CEBA repayment deadline is tomorrow: Hundreds of thousands of small businesses will see their pandemic debt rise by 50% on Friday

Small Business Canada

The Canadian Federation of Independent Business (CFIB) is very disappointed the federal government has ignored the pleas of tens of thousands of small business owners to give them more time to repay their Canada Emergency Business Account (CEBA) loans in order to keep the forgivable portion.


Business owners looking to secure the forgivable portion must repay up to $40,000 or apply for a refinancing loan with the bank that issued their original CEBA loan by tomorrow, January 18, 2024. If they miss this deadline, most businesses will see their CEBA debt rise by 50% from $40,000 to $60,000.


“Ottawa failed to address the most critical issue on outstanding CEBA loans—the loss of the forgivable portion. I believe the government will regret the decision to not grant more time as small businesses fail and default on their entire loan. For many businesses, CEBA will be the straw that breaks the camel’s back,” said CFIB president Dan Kelly.


CFIB’s advocacy and push for an extension has garnered support from all 13 Canadian premiers and three federal parties (The New Democratic Party, Bloc Quebecois and the Green Party) along with over 57,000 signatures on CFIB’s petition.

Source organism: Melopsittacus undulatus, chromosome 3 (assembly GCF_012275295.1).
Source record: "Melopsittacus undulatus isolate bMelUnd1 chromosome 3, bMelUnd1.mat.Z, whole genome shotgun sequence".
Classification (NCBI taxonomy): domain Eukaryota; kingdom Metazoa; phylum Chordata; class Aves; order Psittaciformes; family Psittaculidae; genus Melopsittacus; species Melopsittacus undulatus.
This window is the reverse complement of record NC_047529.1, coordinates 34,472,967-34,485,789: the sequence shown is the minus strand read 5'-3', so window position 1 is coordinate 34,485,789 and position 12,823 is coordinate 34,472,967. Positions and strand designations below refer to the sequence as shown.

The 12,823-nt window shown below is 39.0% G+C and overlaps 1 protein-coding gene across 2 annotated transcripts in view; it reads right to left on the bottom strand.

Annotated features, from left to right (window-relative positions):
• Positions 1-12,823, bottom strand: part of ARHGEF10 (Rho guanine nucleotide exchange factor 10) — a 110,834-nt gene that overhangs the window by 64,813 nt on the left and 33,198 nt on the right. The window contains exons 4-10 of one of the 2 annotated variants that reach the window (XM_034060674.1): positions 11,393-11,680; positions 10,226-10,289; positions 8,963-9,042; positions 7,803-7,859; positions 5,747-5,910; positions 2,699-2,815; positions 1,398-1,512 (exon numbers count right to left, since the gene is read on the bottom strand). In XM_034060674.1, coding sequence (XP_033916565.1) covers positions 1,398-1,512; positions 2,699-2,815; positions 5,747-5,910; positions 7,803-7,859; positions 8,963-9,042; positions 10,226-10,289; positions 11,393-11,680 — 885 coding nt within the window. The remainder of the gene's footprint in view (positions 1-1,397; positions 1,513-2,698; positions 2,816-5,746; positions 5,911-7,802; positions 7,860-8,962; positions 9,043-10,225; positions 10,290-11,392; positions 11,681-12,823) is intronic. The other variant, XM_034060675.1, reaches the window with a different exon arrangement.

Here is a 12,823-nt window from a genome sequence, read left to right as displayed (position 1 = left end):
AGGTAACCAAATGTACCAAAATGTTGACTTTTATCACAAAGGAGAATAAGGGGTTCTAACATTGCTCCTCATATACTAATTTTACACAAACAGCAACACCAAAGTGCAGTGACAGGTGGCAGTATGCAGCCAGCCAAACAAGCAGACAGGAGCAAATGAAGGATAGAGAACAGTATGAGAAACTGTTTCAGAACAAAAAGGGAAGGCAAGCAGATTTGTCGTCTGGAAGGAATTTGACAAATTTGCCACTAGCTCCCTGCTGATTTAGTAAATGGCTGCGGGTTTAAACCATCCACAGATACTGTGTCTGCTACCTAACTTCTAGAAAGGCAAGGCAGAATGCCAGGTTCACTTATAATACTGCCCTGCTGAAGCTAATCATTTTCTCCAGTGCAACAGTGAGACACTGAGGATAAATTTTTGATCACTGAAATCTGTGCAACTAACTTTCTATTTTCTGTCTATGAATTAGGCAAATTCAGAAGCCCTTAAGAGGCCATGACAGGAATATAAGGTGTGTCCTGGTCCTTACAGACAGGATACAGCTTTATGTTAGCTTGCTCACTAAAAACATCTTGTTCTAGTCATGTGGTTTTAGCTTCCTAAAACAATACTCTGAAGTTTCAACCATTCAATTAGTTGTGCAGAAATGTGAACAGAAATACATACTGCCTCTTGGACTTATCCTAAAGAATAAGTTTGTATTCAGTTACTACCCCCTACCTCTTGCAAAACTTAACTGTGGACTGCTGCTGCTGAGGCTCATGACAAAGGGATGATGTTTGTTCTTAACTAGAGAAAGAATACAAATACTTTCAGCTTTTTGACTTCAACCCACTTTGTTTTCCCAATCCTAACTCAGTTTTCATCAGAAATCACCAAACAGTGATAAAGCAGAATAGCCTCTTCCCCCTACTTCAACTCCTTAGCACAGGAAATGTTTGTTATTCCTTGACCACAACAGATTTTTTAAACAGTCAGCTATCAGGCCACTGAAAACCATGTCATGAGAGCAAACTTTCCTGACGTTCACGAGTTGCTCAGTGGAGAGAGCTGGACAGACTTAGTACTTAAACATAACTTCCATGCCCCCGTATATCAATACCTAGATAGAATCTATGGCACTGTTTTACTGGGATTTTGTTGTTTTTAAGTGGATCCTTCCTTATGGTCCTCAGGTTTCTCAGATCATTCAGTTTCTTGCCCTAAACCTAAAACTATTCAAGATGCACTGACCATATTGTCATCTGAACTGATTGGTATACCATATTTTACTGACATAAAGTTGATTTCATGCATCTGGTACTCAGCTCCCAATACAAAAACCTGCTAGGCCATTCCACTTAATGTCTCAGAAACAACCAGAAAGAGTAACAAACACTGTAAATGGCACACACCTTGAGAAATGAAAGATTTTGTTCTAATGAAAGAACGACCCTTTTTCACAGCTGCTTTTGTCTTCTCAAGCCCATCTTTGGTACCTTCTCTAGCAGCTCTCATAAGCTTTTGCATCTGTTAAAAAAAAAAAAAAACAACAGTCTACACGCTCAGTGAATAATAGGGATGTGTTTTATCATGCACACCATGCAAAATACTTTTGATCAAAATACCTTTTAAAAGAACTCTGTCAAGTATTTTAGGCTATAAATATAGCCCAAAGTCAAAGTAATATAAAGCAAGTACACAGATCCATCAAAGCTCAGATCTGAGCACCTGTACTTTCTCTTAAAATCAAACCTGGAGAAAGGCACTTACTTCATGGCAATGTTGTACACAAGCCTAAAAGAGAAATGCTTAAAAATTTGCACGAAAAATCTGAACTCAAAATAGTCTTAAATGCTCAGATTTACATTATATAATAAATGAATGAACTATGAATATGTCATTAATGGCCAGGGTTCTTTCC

CFIB has also been fighting for fairness for businesses who have been deemed ineligible, including pushing the government for a multi-year repayment plan for these businesses and ensuring those who were deemed ineligible in error don’t lose out on the forgivable portion of the loan.


The whole process around CEBA has been a mess right from the start. Even now, many bank staff do not understand the process around the refinancing extension to March 28. CFIB is urging all businesses looking to use this provision to send an immediate written request for refinancing to their original CEBA bank and keep any documentation they’ve submitted. “We are calling on government to give small businesses every benefit of the doubt given the lack of clarity and consistency from government and the banks,” Kelly added.


CFIB has created a flow chart and a list of resources to help CEBA loan holders better understand their next steps.

“The past few years have been tough, but CFIB will continue to speak up on behalf of small businesses struggling to get back on their feet,” said Corinne Pohlmann, Executive Vice-President of Advocacy.


About CFIB

The Canadian Federation of Independent Business (CFIB) is Canada’s largest association of small and medium-sized businesses with 97,000 members across every industry and region. CFIB is dedicated to increasing business owners’ chances of success by driving policy change at all levels of government, providing expert advice and tools, and negotiating exclusive savings. Learn more at cfib.ca.

SOURCE Canadian Federation of Independent Business

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